Junior year, the suburbs of Philadelphia. Alex, Mollie and Veronica are those girls: they're the best of friends and the party girls of the school. But how well does everybody know them--and really, how well do they know one another? Alex is secretly in love with the boy next door and has joined a band--without telling anyone. Mollie suffers from a popular (and possibly sociopathic) boyfriend, as well as a serious mean streak. And Veronica just wants to be loved--literally, figuratively, physically....she's not particular. Will this be the year that bonds them forever....or tears them apart for good? 

A free copy was provided to me through Netgalley in exchange for a review.

Those Girls, as you can probably tell from the summary, is a book mostly about issues and friendship.  Reading through it, I think the biggest impression I got was that it was kind of a cheap version of Pretty Little Liars and all the other books and shows that have come out lately that center around the problems of upper-class teenagers.  Unlike those other titles, though, I found myself not necessarily caring about any of them.

The book is told from three point of views, each of the girls who are friends and, at the beginning, it mentions that two of them have been best friends all their lives, while the third, Veronica, got into their circle starting in fifth grade.  It might just be me, but the way they treat each other does not scream ‘best friends’ so much as ‘you have things I want so I tolerate you a lot.’ There is very little to show they’re friends anywhere in the book other than talk of it, while in the present they’re pretty much treating each other like crap.  Which is okay considering what’s supposed to be going on, but I felt like maybe the book should’ve started a little earlier or not tried to put so much emphasis on what good friends they were and more on how they were falling apart.

I also found myself not really empathizing with the characters, because their three point of views were so jumbled and confused that there really wasn’t a way to tell them apart from each other, other than a few defining characteristics that ended up being interchangeable anyway.  I could sort of see what the author was going for, which seemed to be that your friends don’t always know things and often have different impressions of you than is the truth or than you do of yourself, but it wasn’t really passed off that well.

I did find myself enjoying the times when Alex was practicing and playing with the band, and I felt like that was the best part of the novel and sort of wished there was more of it.

I think the worst part of the book is that it centers so much around drugs and alcohol, when I felt like a lot of scenes could have happened exactly as they did without mention of them getting high or even drunk.  I’m not against using those as plot devices in fiction, let alone YA fiction, but other than a few instances, it felt sort of forced and like the author felt like she had to have her characters be drunks and stoners when she really didn’t.

All in all, it’s an okay book, but the redeeming qualities in don’t make up for the bad in my eyes, so I’d probably say pass this one up.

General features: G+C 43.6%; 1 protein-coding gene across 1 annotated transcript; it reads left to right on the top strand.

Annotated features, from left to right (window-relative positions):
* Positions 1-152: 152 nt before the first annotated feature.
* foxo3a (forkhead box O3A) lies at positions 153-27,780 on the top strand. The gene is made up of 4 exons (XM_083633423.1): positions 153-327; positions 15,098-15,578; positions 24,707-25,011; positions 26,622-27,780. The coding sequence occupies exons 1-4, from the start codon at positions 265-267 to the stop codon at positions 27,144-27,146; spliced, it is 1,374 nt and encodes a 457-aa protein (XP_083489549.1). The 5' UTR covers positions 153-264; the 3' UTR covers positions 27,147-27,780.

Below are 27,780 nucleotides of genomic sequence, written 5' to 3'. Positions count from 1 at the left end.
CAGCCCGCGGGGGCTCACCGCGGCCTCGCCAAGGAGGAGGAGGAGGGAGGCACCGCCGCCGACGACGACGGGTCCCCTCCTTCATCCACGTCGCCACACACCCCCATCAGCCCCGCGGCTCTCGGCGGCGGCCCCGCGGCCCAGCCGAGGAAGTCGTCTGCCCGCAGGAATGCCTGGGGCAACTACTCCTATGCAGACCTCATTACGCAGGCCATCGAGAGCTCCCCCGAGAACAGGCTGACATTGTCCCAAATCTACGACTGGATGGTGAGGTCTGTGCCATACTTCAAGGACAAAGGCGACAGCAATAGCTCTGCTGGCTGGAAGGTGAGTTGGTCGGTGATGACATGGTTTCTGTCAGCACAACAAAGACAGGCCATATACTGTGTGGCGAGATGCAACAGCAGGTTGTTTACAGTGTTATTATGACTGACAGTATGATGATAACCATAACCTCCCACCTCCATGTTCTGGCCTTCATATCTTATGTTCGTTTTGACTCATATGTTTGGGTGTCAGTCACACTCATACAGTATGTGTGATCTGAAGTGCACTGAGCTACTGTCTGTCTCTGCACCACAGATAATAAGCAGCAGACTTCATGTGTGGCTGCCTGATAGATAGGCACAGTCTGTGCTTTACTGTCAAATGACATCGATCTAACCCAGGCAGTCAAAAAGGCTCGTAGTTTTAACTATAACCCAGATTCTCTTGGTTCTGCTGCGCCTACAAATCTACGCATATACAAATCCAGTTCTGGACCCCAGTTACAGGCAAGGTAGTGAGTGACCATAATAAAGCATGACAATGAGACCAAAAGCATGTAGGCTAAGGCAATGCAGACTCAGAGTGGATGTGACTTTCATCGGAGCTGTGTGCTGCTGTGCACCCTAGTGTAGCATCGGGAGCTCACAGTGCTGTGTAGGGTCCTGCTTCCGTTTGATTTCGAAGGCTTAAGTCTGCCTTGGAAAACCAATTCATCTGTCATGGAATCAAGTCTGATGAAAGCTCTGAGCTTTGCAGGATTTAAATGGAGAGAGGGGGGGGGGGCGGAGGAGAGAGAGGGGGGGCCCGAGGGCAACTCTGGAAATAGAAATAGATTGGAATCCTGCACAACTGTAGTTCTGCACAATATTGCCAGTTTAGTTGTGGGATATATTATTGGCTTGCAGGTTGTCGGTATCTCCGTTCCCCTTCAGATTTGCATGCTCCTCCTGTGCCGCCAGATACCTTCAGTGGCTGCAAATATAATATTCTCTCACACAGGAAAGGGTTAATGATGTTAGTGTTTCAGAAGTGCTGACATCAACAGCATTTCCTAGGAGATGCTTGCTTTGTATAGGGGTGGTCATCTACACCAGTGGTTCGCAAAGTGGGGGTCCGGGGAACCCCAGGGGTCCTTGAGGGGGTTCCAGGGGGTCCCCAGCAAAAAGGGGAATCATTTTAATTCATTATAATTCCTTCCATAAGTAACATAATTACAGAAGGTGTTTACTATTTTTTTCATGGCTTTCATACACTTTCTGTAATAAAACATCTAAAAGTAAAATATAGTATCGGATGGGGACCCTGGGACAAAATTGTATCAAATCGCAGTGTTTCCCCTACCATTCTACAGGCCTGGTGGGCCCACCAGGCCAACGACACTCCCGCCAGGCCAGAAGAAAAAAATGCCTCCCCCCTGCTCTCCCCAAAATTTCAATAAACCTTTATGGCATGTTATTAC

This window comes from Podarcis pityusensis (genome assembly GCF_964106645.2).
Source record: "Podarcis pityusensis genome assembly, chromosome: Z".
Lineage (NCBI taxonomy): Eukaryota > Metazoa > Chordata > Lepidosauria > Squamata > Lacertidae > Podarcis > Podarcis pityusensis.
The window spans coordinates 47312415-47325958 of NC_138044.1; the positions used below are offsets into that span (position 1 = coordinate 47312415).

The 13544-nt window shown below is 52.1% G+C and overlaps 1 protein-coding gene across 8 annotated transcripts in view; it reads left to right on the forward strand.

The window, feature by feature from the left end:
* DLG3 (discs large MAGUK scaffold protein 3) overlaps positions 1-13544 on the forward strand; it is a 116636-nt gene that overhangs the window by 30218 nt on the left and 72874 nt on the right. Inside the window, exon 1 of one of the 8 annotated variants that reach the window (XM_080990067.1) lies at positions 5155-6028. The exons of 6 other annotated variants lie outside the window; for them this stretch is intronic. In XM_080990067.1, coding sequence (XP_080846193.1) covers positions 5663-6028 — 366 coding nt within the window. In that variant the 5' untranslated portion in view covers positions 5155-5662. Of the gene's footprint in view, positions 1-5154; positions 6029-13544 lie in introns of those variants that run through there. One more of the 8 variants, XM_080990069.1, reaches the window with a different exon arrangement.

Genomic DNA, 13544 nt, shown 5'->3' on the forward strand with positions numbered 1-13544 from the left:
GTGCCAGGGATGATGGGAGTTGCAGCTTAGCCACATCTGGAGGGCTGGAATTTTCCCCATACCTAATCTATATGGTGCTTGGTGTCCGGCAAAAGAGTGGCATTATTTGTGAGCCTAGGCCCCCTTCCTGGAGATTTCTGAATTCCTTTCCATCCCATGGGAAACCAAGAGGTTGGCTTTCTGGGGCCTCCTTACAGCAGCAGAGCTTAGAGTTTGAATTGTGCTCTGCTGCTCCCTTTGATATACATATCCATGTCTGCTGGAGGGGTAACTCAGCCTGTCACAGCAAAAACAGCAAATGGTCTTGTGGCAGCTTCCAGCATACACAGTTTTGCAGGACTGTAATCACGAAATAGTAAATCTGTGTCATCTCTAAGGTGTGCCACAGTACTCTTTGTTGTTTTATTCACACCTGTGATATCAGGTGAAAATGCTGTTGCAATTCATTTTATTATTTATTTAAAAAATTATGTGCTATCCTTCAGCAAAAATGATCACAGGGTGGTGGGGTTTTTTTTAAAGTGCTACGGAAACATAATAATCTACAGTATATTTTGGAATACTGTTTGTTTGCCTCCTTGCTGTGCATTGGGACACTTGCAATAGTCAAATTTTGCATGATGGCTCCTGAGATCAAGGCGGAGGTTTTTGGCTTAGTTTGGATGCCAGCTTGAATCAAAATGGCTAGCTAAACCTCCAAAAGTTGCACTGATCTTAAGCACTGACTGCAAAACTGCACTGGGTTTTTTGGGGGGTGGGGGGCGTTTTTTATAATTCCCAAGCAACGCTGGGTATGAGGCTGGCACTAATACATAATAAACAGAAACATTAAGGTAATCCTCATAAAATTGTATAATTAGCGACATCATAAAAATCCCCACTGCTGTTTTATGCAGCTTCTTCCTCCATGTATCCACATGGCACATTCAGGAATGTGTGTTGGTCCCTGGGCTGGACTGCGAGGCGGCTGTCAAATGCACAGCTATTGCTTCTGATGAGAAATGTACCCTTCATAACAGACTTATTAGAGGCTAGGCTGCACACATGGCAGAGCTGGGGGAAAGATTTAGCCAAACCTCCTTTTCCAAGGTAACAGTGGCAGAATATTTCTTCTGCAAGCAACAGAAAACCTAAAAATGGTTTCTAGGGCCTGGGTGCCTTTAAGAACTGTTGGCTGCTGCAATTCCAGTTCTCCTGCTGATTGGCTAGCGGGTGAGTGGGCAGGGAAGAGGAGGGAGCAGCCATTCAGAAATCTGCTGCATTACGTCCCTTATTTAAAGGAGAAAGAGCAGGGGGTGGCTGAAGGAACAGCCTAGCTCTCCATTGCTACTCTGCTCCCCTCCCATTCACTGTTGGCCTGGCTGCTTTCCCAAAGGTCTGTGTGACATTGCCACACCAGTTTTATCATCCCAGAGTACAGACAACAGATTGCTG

Wednesday, January 6, 2016

Forever (An Unfortunate Fairy Tale 5) by Chanda Hahn

With the Godmother Guild destroyed by Teague's army, Mina finds herself without the guidance of her Fae Godmother. Alone and confused, she must lean on her friends for support. The dark prince threatens their very existence with a show of power on the human plane that has everyone running for their lives. 

To save them, Mina must make a deal with the prince to become his prisoner or lose her friends forever. But is there any hope for Jared and the love they briefly shared, or must beauty destroy the beast she created?

And here we come to the conclusion of the Unfortunate Fairy Tale series.  It’s only five books, which certainly seems short compared to other series, but it seems like it’s been such a long ride.  Like I said in my review of the last book, I really feel like Chanda Hahn has improved through the course of this series.

This time we follow Mina as she attempts to fix things after she found out that she, in fact, is the one who started the entire curse in the first place by going back in time.  Because of the desperate situation, I feel like there’s a lot more action packed into this book, though there’s plenty of breathing room as well, such as when things are starting to really go well at the castle between Mina and Teague.  I actually recall feeling like Hahn was going to have the entire thing be following Beauty and the Beast, since it was pretty close to it with Mina being willingly held captive in place of her loved ones, and them slowly warming up to each other as Mina got to know him and help around the castle, and I was just a little disappointed that it didn’t.

However, I do feel like this book really shined in the way it handled Mina’s siren lineage and her family and their crewmates.  It actually made me really wish that we had found out a lot sooner that her mother was a siren and they were around to help, because I feel like it would really have benefited the earlier books, which I frankly found a bit mediocre and annoying.